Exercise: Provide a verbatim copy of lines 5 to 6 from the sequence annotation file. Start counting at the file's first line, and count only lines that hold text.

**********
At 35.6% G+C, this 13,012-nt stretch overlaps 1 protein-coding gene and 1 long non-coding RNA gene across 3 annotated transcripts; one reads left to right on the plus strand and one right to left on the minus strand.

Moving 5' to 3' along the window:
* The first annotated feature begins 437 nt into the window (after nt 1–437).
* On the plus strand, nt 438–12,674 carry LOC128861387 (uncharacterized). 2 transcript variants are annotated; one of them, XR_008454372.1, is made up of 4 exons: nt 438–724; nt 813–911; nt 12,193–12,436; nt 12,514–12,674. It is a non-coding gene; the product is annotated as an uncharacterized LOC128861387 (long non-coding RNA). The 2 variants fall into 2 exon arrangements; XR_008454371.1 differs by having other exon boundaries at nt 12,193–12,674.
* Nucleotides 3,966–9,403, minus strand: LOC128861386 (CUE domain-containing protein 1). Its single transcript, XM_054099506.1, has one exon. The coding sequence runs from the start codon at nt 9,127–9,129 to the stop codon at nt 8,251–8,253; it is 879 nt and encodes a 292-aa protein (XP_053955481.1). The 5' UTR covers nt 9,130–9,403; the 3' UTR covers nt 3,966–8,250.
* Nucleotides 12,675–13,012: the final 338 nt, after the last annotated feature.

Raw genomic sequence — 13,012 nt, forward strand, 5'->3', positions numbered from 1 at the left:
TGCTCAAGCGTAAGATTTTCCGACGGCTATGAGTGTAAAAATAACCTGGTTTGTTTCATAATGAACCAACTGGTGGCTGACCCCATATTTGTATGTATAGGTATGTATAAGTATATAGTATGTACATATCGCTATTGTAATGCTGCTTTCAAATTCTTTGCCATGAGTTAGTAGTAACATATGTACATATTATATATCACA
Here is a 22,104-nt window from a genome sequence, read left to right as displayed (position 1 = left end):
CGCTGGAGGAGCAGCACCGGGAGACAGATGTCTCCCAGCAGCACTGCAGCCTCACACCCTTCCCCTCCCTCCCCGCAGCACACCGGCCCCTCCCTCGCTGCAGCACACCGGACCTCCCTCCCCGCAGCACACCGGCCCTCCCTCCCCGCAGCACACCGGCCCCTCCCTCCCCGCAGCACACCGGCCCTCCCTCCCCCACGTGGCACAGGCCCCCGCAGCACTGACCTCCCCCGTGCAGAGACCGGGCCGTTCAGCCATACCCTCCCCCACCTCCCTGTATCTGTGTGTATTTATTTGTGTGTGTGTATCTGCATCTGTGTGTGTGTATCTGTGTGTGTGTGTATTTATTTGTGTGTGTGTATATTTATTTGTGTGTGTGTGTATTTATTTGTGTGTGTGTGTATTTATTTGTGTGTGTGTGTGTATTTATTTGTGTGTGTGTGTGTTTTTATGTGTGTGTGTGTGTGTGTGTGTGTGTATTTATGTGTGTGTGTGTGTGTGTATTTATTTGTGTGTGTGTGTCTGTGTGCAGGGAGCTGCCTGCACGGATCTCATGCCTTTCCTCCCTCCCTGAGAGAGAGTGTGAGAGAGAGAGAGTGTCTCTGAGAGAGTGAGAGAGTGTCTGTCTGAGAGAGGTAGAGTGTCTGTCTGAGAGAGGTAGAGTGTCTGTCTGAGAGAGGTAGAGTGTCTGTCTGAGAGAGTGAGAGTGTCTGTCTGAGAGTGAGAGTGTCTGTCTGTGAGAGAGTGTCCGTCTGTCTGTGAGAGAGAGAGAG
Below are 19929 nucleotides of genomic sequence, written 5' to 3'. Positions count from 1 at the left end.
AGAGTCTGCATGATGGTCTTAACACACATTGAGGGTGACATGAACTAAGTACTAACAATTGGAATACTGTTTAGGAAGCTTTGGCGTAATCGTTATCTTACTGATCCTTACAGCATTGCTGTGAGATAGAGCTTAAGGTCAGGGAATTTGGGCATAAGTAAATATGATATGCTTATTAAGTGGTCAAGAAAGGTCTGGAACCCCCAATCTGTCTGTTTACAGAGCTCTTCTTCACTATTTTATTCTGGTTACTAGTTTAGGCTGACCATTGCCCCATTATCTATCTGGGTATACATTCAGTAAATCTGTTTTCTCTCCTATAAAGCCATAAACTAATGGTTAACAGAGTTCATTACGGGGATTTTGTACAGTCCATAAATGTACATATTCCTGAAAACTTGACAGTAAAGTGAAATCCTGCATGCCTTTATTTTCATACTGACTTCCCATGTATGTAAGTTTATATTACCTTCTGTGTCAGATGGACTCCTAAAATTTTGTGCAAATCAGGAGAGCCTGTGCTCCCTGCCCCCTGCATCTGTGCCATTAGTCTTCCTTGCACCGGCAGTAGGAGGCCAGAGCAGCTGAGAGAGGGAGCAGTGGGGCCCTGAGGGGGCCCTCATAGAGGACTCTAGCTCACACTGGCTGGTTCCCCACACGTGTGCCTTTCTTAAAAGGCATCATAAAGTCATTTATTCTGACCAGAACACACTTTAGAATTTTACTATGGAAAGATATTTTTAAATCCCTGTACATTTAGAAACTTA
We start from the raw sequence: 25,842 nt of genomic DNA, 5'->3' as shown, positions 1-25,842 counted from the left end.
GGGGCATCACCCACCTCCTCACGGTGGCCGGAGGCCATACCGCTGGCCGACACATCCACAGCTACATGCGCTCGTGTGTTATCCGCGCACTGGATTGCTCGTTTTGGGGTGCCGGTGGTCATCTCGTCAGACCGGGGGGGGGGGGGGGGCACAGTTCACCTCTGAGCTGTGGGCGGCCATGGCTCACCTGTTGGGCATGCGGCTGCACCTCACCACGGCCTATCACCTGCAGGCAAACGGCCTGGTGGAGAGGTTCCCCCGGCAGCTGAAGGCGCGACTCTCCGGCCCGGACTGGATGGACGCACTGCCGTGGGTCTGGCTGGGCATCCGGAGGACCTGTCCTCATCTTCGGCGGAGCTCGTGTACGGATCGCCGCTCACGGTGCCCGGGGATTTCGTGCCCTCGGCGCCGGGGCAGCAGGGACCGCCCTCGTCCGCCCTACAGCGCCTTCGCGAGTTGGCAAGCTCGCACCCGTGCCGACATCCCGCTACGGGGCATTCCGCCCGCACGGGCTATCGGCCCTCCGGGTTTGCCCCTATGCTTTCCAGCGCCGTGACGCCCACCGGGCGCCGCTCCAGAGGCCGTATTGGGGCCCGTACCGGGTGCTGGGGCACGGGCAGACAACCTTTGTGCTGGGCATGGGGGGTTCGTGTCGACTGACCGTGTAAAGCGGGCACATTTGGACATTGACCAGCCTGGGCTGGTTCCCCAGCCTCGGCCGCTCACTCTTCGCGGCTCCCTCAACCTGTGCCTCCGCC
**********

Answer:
* Nucleotides 3,966–9,403, minus strand: LOC128861386 (CUE domain-containing protein 1). Its single transcript, XM_054099506.1, has one exon. The coding sequence runs from the start codon at nt 9,127–9,129 to the stop codon at nt 8,251–8,253; it is 879 nt and encodes a 292-aa protein (XP_053955481.1). The 5' UTR covers nt 9,130–9,403; the 3' UTR covers nt 3,966–8,250.
* Nucleotides 12,675–13,012: the final 338 nt, after the last annotated feature.